‘All is Not Well’: NBC Worries Iran is Not Anti-American Enough

During a report for Sunday’s NBC Nightly News on Iran marking the 39th anniversary of the Islamic Revolution, correspondent Ali Arouzi fretted that “all is not well in the Islamic Republic” as he observed: “The anniversary, usually marked with widespread displays of anti-Americanism, muted, with only a few U.S. flags burnt in protest.”

According to the NBC reporter, marchers setting “only a few” American flags on fire was a troubling sign for the authoritarian regime. “Although large crowds have come out to celebrate the anniversary of the revolution, for many Iranians, this has been the winter of their discontent,” Arouzi sympathized. “Earthquakes, pollution, protests, and soaring prices leaving many questions unanswered,” he explained.

 

 

Noting that “now, more than ever, Iran’s future is tied to America,” Arouzi worried about the potential of President Trump rejected the nuclear deal established by the Obama administration:

President Hassan Rouhani telling me Iran will not negotiate the nuclear deal or missile program. But President Trump has said unless significant changes are made, he won’t waive nuclear sanctions....Changes Iran seems unwilling to make, leaving the future predictably unpredictable.

The NBC report was strikingly similar to a segment that aired on CBS This Morning following the nuclear deal’s implementation in 2015. At that time, correspondent Elizabeth Palmer downplayed Iranians showing their hatred for the United States: “At Friday prayers there was the usual chant of death to America, but more habit than conviction.”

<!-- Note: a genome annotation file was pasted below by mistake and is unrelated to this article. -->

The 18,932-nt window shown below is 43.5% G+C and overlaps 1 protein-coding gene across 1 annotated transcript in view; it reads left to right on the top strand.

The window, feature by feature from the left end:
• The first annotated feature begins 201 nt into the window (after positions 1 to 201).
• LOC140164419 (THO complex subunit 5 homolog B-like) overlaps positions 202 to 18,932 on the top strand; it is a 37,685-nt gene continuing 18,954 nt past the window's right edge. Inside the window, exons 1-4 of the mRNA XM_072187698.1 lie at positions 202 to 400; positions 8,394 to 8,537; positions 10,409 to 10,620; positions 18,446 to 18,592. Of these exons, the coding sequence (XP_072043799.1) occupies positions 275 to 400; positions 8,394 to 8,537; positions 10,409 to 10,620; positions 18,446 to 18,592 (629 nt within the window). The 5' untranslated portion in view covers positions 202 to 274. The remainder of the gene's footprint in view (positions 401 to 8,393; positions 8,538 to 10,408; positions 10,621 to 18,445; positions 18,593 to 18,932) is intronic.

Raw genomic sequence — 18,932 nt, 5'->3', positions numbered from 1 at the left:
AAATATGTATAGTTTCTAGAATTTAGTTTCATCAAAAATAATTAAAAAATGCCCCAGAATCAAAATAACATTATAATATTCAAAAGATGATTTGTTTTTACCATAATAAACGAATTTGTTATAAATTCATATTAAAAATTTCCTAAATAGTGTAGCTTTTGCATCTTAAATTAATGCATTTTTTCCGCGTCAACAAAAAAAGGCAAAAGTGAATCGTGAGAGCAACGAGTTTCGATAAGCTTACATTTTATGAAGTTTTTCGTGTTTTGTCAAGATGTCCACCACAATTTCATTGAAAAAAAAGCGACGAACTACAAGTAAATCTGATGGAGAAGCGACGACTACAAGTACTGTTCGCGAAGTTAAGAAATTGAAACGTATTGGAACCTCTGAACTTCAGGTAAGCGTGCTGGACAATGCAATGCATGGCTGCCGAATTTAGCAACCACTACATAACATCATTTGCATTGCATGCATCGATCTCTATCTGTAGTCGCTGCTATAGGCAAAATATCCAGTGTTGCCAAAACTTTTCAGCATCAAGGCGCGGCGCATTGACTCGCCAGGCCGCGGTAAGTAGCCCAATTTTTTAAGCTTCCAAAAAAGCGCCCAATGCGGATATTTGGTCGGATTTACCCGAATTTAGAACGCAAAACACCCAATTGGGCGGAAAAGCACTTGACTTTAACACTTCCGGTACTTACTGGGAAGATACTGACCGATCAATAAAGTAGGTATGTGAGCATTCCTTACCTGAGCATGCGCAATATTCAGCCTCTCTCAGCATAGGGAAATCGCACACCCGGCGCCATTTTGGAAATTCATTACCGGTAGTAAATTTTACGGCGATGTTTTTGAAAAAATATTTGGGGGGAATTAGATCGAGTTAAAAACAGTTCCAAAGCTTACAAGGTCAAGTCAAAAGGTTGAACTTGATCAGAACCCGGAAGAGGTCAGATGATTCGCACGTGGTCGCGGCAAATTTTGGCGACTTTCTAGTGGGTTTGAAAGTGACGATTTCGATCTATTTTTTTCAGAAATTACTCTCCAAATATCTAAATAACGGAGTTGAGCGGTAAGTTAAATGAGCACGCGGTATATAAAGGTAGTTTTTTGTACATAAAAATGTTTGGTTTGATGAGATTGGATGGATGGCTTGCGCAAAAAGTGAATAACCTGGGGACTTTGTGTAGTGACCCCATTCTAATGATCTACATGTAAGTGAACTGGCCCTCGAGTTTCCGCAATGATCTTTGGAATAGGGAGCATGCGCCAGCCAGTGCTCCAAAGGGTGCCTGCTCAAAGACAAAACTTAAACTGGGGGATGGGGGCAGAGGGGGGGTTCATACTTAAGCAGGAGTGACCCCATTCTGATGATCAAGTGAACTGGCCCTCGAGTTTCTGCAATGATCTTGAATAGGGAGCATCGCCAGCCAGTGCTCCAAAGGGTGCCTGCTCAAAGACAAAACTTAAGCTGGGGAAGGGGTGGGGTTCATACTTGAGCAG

Back then, Iranian anti-Americanism was downplayed to help sell Obama’s deal with the rogue nation. Now that some of the hostility towards the U.S. has lessened as the Iranian people have turned their anger at their oppressive government, NBC is concerned that “all is not well” in the fundamentalist country.

Unfortunately, this is just one more instance NBC cozying up to dictators and authoritarian regimes around the world.

Here is a full transcript of the February 11 report:

6:37 PM ET

LESTER HOLT: And as the United States navigates a tense relationship with Iran, that country today marked the 39th anniversary of the Islamic Revolution that overthrew the U.S.-backed shah of Iran. There was a massive display of support following weeks of anti-government protests. NBC’s Ali Arouzi reports now from Tehran.

ALI AROUZI: Today, the faithful flooded the streets of Iran’s capital city, but all is not well in the Islamic Republic. The anniversary, usually marked with widespread displays of anti-Americanism, muted, with only a few U.S. flags burnt in protest.

Although large crowds have come out to celebrate the anniversary of the revolution, for many Iranians, this has been the winter of their discontent. Earthquakes, pollution, protests, and soaring prices leaving many questions unanswered.

Just weeks ago, anti-government demonstrations rocked the establishment, and they were followed by small, but significant women’s protests over the mandatory veil.

SADEGH ZIBAKALAM [UNIVERSITY OF TEHRAN]: The new social protest that we are observing in Iran, it can be said that it has been unprecedented.

AROUZI: Now, more than ever, Iran’s future is tied to America, with President Hassan Rouhani telling me Iran will not negotiate the nuclear deal or missile program. But President Trump has said unless significant changes are made, he won’t waive nuclear sanctions.

DONALD TRUMP: Iran is not living up to the spirit of the deal.

AROUZI: Changes Iran seems unwilling to make, leaving the future predictably unpredictable. Ali Arouzi, NBC News, Tehran.


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